One of the most important questions for a startup deals with how to set income. Every team can benefit from highly qualified, talented individuals with years of experience under their belt. However, many startups do not have the money to pay their deserved salaries. This led me to wonder: How should startup business owners pay themselves and their employees? Furthermore, if an employee is qualified and wants that higher paycheck, is it a good idea for a business owner to forgo paying themselves?

For entrepreneurs starting a new business, determining how to pay themselves and their employees is a tricky dilemma. Many entrepreneurs may want to pay themselves a comparable salary, similar to that of an established day job. However, the budget and demands of the startup may prevent themselves from this goal. Therefore, business owners must walk a fine line between paying themselves what they’re worth and what they need to survive. The following are some tips for entrepreneurs starting to set their salaries.

5 Salary Setting Tips for the Startup Entrepreneur

  1. Re-evaluate your Standards Many entrepreneurs start a business with the hopes of creating the next Google or Facebook. However, it may be years before the startup becomes profitable. Therefore, the business owner may have to make sacrifices in order to weather financial stresses and help the company. Some tips for startups owners are to reevaluate their personal habits and comfort of living, and determine if they can live below their standards.
  2. Budget. Business owners should always keep an eye on their budget. One common mistake that startup businesses make is to hire on new employees without the budget to support them. Make sure that your budget is able to cover your own salary, as well as the salaries of your team. Another useful tip for companies is to have enough revenue saved to cover the months of low sales and revenue. Therefore, business owners will not be strapped for payment during these lean times.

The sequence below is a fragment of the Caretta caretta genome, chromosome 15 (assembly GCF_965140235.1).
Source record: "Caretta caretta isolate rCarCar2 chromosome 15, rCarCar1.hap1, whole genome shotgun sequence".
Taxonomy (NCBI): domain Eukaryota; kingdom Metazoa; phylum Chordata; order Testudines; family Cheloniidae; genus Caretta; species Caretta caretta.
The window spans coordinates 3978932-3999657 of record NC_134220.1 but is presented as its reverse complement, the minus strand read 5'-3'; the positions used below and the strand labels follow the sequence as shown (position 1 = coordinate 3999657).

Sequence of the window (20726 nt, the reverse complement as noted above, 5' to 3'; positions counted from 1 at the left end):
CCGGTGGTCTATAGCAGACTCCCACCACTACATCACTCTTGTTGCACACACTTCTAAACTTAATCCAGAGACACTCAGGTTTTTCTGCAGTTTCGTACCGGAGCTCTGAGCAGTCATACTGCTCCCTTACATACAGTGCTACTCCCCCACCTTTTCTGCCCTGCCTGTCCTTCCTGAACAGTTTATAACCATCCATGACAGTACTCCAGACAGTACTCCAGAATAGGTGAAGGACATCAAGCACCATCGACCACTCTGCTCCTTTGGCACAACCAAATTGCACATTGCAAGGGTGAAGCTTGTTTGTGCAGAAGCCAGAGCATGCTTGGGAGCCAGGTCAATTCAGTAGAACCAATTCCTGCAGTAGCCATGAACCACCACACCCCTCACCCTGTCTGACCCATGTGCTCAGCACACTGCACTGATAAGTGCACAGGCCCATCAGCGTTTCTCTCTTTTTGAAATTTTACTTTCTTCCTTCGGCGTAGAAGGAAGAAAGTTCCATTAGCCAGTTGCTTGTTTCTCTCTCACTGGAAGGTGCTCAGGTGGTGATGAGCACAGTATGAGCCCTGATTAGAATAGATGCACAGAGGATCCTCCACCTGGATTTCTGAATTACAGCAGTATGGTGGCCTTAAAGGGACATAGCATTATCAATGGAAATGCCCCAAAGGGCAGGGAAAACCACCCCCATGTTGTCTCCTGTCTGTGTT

3.  Consider the lean years. Don’t make the mistake of giving yourself a large income, especially if your budget cannot handle it. If you overpay yourself and your employees, your company may not have enough money to continue business operations.  As your company goes through the beginning years, profits may be low. During these lean years, owners may have to pay themselves a low salary, enough for them to get by.   If companies want to see themselves succeed through the years, they should minimize their overhead costs, allowing profits to expand as much as possible. 
  4. Offer Alternative Payment Options.  One common method by which startups pay employees is to through stock or equity in the company.  Stock is an excellent way of creating the incentive to work, as employees have an investment in the success of the company. However, not all small businesses can offer stock for their employees. Some alternative methods of payment include pay based on commission, or to defer compensation in favor of increased bonuses during milestones. 
  5. Interns. Nowadays, college students are looking for internships to supplement their work experiences. Therefore, interns are an excellent way for companies to save their budget as well as nurture promising individuals. Hiring unpaid interns gives the business the opportunity to find talented, young candidates at a low cost. In addition, companies can provide interns with alternative compensation methods. In addition to school credit, business owners can provide a mentorship, setting learning objectives and tracking their goals. At the end of an internship, the intern will learn valuable skills and gain experience worth far more than an hourly salary.

During the initial years of a startup, setting a salary for you and your employees may be difficult. In order for any business to succeed, owners need to keep their overhead costs low. But with patience and hard work, entrepreneurs can find a balance between a profitable company and a comparable salary.

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Amanda DiSilvestro is a writer on topics ranging from merchant services to liability insurance for Resource Nation, an online resource providing tips for small businesses and entrepreneurs.

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